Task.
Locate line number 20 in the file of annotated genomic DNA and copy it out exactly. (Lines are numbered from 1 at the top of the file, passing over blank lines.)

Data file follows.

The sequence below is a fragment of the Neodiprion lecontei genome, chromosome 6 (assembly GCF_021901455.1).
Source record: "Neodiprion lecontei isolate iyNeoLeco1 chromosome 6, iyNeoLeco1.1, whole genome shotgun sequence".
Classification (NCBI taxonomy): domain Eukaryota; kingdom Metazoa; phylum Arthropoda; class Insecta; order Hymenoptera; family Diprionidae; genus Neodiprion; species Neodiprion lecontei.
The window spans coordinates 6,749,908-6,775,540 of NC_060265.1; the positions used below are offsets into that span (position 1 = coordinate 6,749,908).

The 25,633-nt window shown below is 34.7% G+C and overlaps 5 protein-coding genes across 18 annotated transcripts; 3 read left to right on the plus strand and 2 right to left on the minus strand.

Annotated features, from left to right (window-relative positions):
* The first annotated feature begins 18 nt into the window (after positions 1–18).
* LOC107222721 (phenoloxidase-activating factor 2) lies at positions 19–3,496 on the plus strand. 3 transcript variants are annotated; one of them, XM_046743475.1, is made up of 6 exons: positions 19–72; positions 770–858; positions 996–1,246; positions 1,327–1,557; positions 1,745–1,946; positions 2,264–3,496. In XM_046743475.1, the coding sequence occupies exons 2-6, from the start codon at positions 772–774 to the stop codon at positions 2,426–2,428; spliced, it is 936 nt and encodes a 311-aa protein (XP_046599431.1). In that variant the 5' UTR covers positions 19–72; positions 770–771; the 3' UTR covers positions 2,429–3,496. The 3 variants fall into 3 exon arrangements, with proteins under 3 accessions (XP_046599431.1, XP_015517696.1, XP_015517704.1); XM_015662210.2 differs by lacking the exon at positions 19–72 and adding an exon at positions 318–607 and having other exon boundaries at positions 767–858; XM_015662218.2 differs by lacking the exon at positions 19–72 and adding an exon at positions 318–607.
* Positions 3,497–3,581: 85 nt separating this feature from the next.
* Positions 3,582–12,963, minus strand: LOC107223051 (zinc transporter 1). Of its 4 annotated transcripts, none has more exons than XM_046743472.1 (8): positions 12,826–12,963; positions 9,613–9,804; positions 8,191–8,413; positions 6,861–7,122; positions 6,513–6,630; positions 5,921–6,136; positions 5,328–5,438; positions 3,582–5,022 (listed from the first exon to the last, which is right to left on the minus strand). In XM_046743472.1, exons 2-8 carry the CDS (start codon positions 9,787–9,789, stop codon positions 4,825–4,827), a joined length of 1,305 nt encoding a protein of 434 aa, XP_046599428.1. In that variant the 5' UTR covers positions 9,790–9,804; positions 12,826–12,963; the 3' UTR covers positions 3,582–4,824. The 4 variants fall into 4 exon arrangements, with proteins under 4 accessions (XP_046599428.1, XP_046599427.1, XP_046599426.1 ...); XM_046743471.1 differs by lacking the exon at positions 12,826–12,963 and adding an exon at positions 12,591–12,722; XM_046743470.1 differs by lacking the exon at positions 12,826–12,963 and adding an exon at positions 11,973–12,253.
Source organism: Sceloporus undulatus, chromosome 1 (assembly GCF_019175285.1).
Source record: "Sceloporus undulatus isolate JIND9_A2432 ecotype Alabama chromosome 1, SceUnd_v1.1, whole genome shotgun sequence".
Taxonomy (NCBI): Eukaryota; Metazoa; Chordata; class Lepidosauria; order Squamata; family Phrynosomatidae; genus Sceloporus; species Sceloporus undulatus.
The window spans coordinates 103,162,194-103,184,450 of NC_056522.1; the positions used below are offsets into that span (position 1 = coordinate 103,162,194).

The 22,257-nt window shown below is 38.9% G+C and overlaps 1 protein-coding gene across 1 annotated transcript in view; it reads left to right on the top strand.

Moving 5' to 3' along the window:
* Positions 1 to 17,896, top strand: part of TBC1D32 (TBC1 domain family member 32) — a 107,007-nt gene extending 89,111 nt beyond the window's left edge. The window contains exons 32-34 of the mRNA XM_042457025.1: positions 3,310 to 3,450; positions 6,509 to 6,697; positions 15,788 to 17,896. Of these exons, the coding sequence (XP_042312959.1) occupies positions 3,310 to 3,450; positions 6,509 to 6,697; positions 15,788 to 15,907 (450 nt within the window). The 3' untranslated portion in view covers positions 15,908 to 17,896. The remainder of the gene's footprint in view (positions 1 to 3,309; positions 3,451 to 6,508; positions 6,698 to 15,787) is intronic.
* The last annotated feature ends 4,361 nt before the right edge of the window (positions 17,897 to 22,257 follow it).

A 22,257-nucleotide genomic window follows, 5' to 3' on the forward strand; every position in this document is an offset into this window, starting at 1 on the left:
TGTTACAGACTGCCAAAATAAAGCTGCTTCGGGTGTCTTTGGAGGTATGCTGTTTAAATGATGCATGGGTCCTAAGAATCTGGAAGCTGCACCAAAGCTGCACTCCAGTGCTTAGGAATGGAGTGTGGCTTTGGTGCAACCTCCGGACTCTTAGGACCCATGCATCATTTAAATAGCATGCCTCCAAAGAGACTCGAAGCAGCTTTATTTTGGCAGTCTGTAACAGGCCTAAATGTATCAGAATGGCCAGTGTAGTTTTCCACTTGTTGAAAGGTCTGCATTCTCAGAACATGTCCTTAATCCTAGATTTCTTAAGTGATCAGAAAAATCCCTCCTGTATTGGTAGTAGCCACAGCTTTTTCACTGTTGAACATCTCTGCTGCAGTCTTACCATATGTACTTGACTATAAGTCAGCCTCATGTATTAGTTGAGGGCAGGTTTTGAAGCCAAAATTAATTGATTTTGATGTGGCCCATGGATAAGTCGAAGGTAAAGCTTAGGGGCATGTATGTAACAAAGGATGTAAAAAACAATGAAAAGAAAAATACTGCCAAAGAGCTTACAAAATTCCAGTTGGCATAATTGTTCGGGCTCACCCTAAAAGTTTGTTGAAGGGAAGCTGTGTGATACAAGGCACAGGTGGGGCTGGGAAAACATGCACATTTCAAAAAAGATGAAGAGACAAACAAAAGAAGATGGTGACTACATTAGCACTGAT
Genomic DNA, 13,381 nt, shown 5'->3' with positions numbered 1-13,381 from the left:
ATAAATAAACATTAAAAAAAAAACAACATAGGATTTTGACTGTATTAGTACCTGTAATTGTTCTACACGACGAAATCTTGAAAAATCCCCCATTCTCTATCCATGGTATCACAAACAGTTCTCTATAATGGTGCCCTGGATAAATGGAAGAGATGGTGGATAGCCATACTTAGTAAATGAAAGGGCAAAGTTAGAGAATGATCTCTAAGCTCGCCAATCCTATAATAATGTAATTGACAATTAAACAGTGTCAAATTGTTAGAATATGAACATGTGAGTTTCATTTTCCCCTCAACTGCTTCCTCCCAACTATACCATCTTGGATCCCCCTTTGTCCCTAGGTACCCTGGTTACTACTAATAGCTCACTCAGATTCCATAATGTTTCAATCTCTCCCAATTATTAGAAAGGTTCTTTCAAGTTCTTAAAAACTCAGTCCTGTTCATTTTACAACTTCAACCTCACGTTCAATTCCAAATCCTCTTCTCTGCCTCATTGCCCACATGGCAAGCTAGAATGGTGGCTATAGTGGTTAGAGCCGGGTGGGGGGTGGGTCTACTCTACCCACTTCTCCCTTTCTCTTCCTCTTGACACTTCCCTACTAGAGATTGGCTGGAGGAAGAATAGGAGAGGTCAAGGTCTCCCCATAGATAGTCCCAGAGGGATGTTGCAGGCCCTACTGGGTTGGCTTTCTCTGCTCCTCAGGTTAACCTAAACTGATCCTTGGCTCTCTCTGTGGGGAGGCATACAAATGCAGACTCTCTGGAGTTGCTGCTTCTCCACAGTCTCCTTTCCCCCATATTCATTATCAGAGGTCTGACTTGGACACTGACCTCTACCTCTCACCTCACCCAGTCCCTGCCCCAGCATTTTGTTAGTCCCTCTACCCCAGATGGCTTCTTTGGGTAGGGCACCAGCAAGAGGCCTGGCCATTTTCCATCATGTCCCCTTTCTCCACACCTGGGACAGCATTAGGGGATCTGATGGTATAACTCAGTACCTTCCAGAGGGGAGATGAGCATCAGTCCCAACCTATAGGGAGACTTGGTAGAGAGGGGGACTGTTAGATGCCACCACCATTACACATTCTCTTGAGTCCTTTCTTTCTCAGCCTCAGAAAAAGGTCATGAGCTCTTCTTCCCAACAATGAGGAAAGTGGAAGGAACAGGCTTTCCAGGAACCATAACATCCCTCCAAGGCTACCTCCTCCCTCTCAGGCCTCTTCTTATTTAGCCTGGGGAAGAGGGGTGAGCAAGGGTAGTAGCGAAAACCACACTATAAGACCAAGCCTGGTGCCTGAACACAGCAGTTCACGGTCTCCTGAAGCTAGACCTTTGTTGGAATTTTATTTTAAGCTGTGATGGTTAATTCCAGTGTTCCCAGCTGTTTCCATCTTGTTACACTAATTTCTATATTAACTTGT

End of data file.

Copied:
TGTTACAGACTGCCAAAATAAAGCTGCTTCGGGTGTCTTTGGAGGTATGCTGTTTAAATGATGCATGGGTCCTAAGAATCTGGAAGCTGCACCAAAGCTGCACTCCAGTGCTTAGGAATGGAGTGTGGCTTTGGTGCAACCTCCGGACTCTTAGGACCCATGCATCATTTAAATAGCATGCCTCCAAAGAGACTCGAAGCAGCTTTATTTTGGCAGTCTGTAACAGGCCTAAATGTATCAGAATGGCCAGTGTAGTTTTCCACTTGTTGAAAGGTCTGCATTCTCAGAACATGTCCTTAATCCTAGATTTCTTAAGTGATCAGAAAAATCCCTCCTGTATTGGTAGTAGCCACAGCTTTTTCACTGTTGAACATCTCTGCTGCAGTCTTACCATATGTACTTGACTATAAGTCAGCCTCATGTATTAGTTGAGGGCAGGTTTTGAAGCCAAAATTAATTGATTTTGATGTGGCCCATGGATAAGTCGAAGGTAAAGCTTAGGGGCATGTATGTAACAAAGGATGTAAAAAACAATGAAAAGAAAAATACTGCCAAAGAGCTTACAAAATTCCAGTTGGCATAATTGTTCGGGCTCACCCTAAAAGTTTGTTGAAGGGAAGCTGTGTGATACAAGGCACAGGTGGGGCTGGGAAAACATGCACATTTCAAAAAAGATGAAGAGACAAACAAAAGAAGATGGTGACTACATTAGCACTGAT